About Chinese Medicine
Acupuncture is one of the oldest, most commonly used medical procedures in the world. Although acupuncture originated in China over 2,000 years ago, it is presently used as a primary healthcare system throughout the world. A method of balancing and building the body's life force or energy known as qi, acupuncturists use specific channels called meridians to regulate and rebalance the body, thereby restoring health. Very thin, individually packaged sterile, stainless steel needles are inserted into points along the meridians in order to disperse energy blockages and mobilize the body's innate healing responses. Needling is only one of a number of energy balancing techniques. Actually, the term acupuncture describes a family of procedures involving stimulation of anatomical points on the body by a variety of techniques. American practices of acupuncture incorporate medical traditions from China, Japan, Korea, and other countries. The acupuncture technique that has been most studied scientifically involves penetrating the skin with thin, solid, metallic needles that are manipulated by the hands or by electrical stimulation. Click for more information.
Acupuncture and Traditional Chinese Medicine
Research has proven the physiological efficacy of Traditional Chinese Medicine, also referred to as Oriental Medicine. The National Institute of Health (NIH) Consensus on Acupuncture reports that "studies have demonstrated that acupuncture can cause multiple biological responses, indicated mainly by sensory neurons, to many structures within the central Nervous system. This can lead to activation of pathways, affecting various physiological systems in the brain, as well as in the periphery."
The NIH Consensus also suggests that acupuncture "may activate the hypothalmus and the pituitary gland, resulting in a broad spectrum of systemic effects. Alteration in the secretion of neurotransmitters and neurohormones, and changes in the regulation of blood flow, both centrally and peripherally, have been documented. There is also evidence of alterations in immune functions produced by acupuncture." Other Research has proven that acupuncture regulates physiological functioning of organs and promotes relaxation. It decreases pain, inflammation, medication induced nausea and muscle spasm and increases blood flow and range of motion.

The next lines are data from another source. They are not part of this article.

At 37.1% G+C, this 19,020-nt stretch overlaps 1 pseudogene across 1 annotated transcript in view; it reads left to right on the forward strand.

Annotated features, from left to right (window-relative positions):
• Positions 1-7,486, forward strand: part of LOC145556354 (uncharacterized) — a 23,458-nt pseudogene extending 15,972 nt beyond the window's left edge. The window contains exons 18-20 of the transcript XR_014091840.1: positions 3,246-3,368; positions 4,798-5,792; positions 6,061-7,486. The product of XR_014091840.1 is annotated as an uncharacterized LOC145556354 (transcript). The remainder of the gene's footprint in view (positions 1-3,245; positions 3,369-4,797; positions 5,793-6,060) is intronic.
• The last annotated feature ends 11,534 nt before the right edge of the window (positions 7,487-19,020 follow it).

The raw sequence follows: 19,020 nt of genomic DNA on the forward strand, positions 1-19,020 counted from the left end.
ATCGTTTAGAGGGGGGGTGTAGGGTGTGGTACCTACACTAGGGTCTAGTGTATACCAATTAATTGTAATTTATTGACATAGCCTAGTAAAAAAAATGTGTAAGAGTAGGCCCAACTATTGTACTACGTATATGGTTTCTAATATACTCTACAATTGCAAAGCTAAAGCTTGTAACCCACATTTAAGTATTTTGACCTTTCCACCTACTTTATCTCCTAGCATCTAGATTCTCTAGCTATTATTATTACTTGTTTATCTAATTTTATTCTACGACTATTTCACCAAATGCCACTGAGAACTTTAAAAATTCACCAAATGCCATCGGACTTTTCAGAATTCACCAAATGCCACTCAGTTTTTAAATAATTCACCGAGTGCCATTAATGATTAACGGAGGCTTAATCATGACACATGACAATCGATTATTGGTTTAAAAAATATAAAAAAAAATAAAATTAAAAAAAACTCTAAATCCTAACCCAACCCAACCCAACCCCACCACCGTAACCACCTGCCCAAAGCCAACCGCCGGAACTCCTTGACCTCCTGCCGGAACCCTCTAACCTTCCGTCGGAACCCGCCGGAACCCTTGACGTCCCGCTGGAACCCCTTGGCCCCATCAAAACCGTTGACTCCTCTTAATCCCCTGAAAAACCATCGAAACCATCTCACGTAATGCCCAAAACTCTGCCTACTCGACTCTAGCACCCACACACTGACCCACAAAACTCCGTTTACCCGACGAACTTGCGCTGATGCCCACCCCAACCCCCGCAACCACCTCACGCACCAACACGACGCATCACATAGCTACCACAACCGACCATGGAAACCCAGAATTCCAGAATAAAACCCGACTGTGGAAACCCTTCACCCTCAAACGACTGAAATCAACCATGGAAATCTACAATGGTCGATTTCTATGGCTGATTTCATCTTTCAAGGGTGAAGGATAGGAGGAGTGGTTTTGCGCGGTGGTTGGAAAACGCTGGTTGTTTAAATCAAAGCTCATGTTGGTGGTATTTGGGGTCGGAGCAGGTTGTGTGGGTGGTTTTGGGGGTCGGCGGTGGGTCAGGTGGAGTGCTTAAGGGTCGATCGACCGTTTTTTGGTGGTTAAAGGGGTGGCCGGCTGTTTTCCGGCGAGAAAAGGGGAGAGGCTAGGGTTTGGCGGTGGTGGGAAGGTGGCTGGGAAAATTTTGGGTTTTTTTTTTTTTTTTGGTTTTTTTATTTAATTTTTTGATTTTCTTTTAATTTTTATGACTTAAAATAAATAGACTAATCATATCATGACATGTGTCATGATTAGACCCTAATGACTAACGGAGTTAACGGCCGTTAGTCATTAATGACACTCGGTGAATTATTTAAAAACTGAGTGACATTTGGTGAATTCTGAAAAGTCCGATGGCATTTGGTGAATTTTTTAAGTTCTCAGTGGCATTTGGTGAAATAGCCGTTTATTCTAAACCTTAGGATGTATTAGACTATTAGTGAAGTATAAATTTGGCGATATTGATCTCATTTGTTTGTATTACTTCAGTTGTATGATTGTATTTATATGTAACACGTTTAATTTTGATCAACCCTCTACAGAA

The World Health Organization (WHO) recognizes the efficacy of acupuncture in the treatment of many conditions from morning sickness to stroke. Click for the WHO list.
Chinese Herbal Medicine
Traditional Chinese medicine, in essence, views disease as the result of imbalances or blockages in the body's natural energy flow. Such imbalance manifests in physical, emotional and psychosomatic stress-related disorders; and aches, pains, and other discomforts are viewed as symptoms of deeper, underlying health problems. Therefore, a comprehensive diagnosis is completed using a holistic model that takes into account all aspects of the patient's wellbeing. The basis of Chinese medicine is to rebuild the body's own healing system and that prevention is the best medicine. Herbal medicines are the primary method of treatment. In the EWCNM clinic, natural herbal formulas as well as prepared tablets are dispensed according to the principles of Chinese medicine.